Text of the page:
The growing gap between the haves and have-nots is partly because some people have given up work and are waiting for government cash handouts, Finance minister Maria Kiwanuka has said.
Speaking to journalists at Serena hotel recently, where the World Bank launched a book documenting its successes in Uganda over the past 50 years, Kiwanuka said:
"The basic unit of production is a household; the way to equality is not cash transfers; it's hard work. When the government works on a road, it is telling you to produce and take to the market."
She further explained: "We are aware there is so much to do; like improving the quality of education and fighting corruption."
Makhtar Diop, the World Bank's vice president for Africa, said the bank was concerned with the growing inequality in the country. The bank has offered money for roads, energy, education, agriculture, and trade. WB said up to $8bn (about Shs 20tn) - almost half of the current GDP - had been spent in Uganda over the last 50 years.
Diop said the WB's goal was now to drive inclusive growth and end extreme poverty.
"Government must invest heavily in productive areas like human capital that will have spillover effects to the poorest populace," Diop said.
Uganda's government has been accused of maintaining a bloated public expenditure, especially with the creation of new districts. The numbers of people living in absolute poverty -- less than $1.25 a day - has stagnated at 24.5 per cent since 2009, according to the WB. Among the WB's concerns is the quality of education.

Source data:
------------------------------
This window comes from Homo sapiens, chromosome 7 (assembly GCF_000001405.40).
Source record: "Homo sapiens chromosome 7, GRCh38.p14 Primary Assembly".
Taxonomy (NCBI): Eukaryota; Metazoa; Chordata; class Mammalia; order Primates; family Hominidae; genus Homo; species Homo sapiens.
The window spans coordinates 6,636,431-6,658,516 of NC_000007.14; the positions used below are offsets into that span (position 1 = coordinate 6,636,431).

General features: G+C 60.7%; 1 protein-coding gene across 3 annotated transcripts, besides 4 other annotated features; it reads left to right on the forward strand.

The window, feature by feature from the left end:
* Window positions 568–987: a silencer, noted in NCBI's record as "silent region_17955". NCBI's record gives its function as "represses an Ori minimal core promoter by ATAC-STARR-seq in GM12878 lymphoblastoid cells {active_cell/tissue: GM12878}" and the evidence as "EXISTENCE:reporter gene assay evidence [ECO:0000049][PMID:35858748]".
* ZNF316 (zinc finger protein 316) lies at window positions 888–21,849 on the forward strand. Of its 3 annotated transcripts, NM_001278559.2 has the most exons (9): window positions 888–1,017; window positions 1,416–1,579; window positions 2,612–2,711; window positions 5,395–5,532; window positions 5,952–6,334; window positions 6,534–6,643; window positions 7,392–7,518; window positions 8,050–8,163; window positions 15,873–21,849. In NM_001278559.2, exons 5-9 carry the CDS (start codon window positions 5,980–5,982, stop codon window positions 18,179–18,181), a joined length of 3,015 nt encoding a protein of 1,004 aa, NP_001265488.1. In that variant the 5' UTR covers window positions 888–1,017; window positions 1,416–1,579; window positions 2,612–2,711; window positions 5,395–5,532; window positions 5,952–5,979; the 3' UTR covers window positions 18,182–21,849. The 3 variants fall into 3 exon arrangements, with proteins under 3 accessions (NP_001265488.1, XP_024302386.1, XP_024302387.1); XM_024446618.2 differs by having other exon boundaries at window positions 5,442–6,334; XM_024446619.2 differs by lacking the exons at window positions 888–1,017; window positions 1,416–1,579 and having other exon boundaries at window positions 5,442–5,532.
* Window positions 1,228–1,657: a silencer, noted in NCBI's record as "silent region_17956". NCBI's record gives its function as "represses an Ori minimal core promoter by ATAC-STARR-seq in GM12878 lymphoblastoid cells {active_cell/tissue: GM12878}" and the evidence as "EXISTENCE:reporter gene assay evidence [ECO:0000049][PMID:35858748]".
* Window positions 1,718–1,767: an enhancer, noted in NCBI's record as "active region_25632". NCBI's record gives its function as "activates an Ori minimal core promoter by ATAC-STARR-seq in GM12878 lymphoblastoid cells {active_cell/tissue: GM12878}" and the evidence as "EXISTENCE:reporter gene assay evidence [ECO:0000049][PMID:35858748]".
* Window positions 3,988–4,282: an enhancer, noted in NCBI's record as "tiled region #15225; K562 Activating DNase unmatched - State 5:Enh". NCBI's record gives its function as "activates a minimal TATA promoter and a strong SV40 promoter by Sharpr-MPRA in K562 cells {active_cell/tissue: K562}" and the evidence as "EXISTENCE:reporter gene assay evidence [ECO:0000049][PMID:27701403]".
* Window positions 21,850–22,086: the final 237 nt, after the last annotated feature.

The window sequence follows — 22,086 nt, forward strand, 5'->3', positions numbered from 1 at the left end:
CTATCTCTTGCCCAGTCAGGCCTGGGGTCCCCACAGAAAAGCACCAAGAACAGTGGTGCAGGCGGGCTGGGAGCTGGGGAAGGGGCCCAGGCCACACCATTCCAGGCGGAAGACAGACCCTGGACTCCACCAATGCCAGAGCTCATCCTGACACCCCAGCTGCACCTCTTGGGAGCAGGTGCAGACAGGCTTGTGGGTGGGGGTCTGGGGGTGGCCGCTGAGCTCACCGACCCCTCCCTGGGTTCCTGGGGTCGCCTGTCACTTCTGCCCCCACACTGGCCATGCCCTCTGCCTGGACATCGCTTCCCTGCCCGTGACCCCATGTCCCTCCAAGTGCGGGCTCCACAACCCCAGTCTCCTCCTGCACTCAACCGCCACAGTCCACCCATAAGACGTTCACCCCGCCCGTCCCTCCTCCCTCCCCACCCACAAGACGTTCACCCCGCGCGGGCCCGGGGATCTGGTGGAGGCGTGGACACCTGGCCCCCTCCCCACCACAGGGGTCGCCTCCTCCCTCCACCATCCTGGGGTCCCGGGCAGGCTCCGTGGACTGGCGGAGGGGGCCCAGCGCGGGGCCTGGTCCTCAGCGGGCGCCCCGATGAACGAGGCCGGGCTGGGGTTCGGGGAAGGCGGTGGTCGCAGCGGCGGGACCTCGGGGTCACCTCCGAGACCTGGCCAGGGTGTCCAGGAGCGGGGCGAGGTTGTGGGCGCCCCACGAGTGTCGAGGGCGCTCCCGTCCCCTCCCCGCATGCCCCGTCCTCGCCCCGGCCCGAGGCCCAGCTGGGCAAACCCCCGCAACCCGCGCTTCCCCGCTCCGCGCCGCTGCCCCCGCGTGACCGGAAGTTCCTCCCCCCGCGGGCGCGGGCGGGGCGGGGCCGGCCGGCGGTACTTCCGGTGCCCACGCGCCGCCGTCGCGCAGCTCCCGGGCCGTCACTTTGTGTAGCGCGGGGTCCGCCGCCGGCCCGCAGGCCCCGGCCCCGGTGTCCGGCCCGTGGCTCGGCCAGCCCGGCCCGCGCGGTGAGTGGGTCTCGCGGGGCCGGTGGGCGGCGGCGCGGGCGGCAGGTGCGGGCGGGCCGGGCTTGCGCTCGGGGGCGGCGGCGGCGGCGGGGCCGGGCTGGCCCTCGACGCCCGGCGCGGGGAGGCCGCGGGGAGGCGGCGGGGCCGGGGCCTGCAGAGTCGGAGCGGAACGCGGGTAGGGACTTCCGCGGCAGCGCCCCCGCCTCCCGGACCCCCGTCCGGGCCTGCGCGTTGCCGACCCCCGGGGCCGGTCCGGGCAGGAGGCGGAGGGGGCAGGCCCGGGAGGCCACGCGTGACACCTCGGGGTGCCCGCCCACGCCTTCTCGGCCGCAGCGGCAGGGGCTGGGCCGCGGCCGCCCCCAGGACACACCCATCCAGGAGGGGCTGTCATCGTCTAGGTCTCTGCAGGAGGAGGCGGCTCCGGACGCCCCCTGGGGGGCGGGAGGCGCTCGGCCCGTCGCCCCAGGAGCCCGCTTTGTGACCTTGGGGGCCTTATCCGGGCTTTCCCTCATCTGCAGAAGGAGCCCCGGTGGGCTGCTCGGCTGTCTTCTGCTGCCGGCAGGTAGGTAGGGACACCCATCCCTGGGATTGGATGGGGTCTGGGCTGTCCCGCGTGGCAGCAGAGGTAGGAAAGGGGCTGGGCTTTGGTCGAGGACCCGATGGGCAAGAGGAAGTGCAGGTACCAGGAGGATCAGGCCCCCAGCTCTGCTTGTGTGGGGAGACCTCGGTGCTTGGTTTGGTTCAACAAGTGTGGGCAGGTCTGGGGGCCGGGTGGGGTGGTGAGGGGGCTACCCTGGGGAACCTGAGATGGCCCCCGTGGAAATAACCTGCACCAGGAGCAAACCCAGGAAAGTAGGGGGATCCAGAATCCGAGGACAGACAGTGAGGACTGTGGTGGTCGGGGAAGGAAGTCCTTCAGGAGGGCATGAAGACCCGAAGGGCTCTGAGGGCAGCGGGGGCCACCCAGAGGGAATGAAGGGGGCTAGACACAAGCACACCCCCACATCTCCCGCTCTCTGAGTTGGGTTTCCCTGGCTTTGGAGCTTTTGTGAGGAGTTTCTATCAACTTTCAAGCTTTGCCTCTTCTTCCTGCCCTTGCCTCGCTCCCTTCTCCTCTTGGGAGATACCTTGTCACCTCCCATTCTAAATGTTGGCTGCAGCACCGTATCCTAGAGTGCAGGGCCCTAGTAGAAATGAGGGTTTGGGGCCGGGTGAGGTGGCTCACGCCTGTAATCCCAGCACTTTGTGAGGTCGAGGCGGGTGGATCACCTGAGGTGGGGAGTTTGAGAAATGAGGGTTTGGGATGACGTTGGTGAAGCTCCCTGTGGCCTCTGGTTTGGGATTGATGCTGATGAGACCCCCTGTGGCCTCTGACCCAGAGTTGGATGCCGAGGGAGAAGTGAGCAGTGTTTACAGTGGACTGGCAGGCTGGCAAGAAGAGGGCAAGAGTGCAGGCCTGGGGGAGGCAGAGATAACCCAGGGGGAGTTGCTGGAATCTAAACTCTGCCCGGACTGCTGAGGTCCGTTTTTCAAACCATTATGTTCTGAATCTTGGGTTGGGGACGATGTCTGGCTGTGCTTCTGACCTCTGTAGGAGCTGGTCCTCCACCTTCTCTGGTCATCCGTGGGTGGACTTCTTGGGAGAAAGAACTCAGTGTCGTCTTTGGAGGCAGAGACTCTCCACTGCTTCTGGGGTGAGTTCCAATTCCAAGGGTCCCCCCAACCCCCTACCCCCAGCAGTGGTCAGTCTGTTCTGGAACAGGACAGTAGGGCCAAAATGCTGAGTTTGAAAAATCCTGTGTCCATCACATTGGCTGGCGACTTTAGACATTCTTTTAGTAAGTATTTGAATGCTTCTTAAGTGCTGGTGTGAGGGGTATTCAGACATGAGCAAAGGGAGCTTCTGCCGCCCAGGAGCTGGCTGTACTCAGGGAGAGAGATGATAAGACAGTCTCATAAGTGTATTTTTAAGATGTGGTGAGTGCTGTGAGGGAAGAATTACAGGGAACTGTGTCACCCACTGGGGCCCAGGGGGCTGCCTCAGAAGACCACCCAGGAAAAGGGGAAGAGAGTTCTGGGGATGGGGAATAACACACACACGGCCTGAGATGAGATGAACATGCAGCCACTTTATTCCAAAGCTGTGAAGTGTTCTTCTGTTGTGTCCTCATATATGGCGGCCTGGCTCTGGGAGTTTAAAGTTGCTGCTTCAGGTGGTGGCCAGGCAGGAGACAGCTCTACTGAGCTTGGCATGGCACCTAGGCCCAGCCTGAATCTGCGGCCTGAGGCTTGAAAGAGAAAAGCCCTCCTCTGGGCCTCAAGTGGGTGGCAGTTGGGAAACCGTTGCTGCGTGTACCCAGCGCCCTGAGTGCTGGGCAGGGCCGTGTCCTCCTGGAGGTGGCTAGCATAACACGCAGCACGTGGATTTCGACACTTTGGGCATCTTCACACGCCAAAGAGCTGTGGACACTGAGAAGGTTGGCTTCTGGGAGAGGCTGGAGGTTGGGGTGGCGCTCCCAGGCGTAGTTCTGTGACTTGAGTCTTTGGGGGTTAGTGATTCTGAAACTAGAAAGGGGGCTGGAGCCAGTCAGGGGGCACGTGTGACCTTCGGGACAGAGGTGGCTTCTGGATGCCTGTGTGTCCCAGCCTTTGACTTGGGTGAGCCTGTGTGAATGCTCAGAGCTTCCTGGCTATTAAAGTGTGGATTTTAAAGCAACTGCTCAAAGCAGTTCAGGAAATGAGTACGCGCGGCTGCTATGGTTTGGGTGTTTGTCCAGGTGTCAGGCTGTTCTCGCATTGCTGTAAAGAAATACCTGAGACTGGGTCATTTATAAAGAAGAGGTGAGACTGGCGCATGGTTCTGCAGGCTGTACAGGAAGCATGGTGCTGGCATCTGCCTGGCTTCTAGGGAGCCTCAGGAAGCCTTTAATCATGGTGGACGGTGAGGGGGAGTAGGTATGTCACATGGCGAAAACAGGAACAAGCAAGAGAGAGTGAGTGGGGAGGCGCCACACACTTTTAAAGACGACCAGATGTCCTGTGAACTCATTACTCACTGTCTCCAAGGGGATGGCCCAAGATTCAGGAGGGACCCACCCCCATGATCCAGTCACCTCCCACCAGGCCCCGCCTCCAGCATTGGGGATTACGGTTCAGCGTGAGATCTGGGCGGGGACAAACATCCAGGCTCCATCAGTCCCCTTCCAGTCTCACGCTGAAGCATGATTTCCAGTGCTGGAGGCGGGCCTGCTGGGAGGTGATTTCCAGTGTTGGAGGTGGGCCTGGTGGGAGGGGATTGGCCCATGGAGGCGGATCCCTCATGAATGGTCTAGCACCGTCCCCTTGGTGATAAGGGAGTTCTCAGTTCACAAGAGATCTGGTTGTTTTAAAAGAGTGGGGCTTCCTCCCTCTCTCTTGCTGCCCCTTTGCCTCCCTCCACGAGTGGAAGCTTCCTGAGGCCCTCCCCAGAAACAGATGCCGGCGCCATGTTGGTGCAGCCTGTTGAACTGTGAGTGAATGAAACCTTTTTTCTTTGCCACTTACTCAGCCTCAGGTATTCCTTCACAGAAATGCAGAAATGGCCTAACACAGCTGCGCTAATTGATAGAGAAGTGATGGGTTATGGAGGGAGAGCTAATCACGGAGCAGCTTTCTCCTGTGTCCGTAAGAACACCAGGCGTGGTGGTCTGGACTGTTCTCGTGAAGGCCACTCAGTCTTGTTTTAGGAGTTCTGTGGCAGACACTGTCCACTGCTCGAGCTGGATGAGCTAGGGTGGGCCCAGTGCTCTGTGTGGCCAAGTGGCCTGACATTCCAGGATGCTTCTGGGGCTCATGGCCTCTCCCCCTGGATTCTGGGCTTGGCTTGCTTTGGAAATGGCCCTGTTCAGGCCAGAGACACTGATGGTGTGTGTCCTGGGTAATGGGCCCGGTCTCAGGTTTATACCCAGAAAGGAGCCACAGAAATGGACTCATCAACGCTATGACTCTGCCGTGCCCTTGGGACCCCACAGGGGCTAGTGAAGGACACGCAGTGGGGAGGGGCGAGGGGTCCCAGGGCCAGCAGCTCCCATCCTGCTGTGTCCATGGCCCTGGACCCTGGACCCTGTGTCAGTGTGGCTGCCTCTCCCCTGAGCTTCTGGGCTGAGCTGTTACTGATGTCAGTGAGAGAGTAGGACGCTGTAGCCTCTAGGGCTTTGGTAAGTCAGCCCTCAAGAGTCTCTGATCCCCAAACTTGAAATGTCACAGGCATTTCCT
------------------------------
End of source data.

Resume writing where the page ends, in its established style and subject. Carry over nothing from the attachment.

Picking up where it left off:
"While access to education has improved, the quality has fallen. We note with concern that there is still a high level of absenteeism; teachers don't have access to training or retooling," Diop said.
The WB has also spent heavily in the energy sector; it supported the construction of the 250MW Bujagali project and the ongoing rural electrification programme. However, access to electricity in the country remains disappointingly low - only 14 per cent of the population has access to electricity, according to official figures.
With oil production expected to start in 2018, the government intends to use the revenue on energy. Meanwhile, Kiwanuka said the country was ready to audit oil revenues twice a year and present the audits to parliament twice a year as well.
The bank said it had formed a trust fund to help poor countries with inadequate capacities to negotiate oil contracts with powerful investors.
Diop said the fund would have top legal brains and other technocrats that would, on behalf of the poor countries like Uganda, help them scrutinize contracts and assess the risks therein before signing.
"The trust fund will ensure there is balance between the government and the investor. We will make sure governments understand what they are doing [before] appending the signatures on certain contracts," says Diop.